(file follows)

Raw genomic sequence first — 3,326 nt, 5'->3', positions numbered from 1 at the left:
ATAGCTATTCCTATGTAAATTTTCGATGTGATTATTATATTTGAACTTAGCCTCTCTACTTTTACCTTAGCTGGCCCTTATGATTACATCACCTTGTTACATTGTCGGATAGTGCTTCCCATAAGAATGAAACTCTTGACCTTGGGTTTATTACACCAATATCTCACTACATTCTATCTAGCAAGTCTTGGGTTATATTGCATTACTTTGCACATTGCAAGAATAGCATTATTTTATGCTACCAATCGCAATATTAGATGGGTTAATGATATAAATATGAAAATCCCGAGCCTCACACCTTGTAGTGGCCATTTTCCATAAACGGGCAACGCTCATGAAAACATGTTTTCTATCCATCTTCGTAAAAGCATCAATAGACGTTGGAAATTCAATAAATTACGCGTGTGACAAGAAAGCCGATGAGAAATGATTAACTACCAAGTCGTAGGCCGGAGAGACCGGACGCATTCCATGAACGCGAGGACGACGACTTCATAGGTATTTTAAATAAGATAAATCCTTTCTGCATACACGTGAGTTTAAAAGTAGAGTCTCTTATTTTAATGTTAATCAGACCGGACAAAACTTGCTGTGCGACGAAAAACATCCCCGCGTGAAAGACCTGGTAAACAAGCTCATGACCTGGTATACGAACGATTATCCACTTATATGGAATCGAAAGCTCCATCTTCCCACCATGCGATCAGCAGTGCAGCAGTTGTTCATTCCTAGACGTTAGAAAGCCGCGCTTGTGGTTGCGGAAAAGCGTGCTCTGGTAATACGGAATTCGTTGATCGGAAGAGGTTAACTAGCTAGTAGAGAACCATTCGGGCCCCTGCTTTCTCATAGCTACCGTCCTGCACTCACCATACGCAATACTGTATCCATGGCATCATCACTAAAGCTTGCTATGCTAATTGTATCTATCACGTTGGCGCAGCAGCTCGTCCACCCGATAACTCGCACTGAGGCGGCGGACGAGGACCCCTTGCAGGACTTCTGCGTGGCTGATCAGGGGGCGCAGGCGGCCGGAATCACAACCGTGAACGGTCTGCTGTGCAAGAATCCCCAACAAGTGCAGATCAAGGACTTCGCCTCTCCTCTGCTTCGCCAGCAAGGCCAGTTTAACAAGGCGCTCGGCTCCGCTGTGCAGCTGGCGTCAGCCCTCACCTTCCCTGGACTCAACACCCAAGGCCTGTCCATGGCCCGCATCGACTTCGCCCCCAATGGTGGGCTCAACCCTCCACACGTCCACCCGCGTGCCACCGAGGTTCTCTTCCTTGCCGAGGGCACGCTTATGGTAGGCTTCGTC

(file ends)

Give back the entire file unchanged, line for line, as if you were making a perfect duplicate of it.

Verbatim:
Raw genomic sequence first — 3,326 nt, 5'->3', positions numbered from 1 at the left:
ATAGCTATTCCTATGTAAATTTTCGATGTGATTATTATATTTGAACTTAGCCTCTCTACTTTTACCTTAGCTGGCCCTTATGATTACATCACCTTGTTACATTGTCGGATAGTGCTTCCCATAAGAATGAAACTCTTGACCTTGGGTTTATTACACCAATATCTCACTACATTCTATCTAGCAAGTCTTGGGTTATATTGCATTACTTTGCACATTGCAAGAATAGCATTATTTTATGCTACCAATCGCAATATTAGATGGGTTAATGATATAAATATGAAAATCCCGAGCCTCACACCTTGTAGTGGCCATTTTCCATAAACGGGCAACGCTCATGAAAACATGTTTTCTATCCATCTTCGTAAAAGCATCAATAGACGTTGGAAATTCAATAAATTACGCGTGTGACAAGAAAGCCGATGAGAAATGATTAACTACCAAGTCGTAGGCCGGAGAGACCGGACGCATTCCATGAACGCGAGGACGACGACTTCATAGGTATTTTAAATAAGATAAATCCTTTCTGCATACACGTGAGTTTAAAAGTAGAGTCTCTTATTTTAATGTTAATCAGACCGGACAAAACTTGCTGTGCGACGAAAAACATCCCCGCGTGAAAGACCTGGTAAACAAGCTCATGACCTGGTATACGAACGATTATCCACTTATATGGAATCGAAAGCTCCATCTTCCCACCATGCGATCAGCAGTGCAGCAGTTGTTCATTCCTAGACGTTAGAAAGCCGCGCTTGTGGTTGCGGAAAAGCGTGCTCTGGTAATACGGAATTCGTTGATCGGAAGAGGTTAACTAGCTAGTAGAGAACCATTCGGGCCCCTGCTTTCTCATAGCTACCGTCCTGCACTCACCATACGCAATACTGTATCCATGGCATCATCACTAAAGCTTGCTATGCTAATTGTATCTATCACGTTGGCGCAGCAGCTCGTCCACCCGATAACTCGCACTGAGGCGGCGGACGAGGACCCCTTGCAGGACTTCTGCGTGGCTGATCAGGGGGCGCAGGCGGCCGGAATCACAACCGTGAACGGTCTGCTGTGCAAGAATCCCCAACAAGTGCAGATCAAGGACTTCGCCTCTCCTCTGCTTCGCCAGCAAGGCCAGTTTAACAAGGCGCTCGGCTCCGCTGTGCAGCTGGCGTCAGCCCTCACCTTCCCTGGACTCAACACCCAAGGCCTGTCCATGGCCCGCATCGACTTCGCCCCCAATGGTGGGCTCAACCCTCCACACGTCCACCCGCGTGCCACCGAGGTTCTCTTCCTTGCCGAGGGCACGCTTATGGTAGGCTTCGTC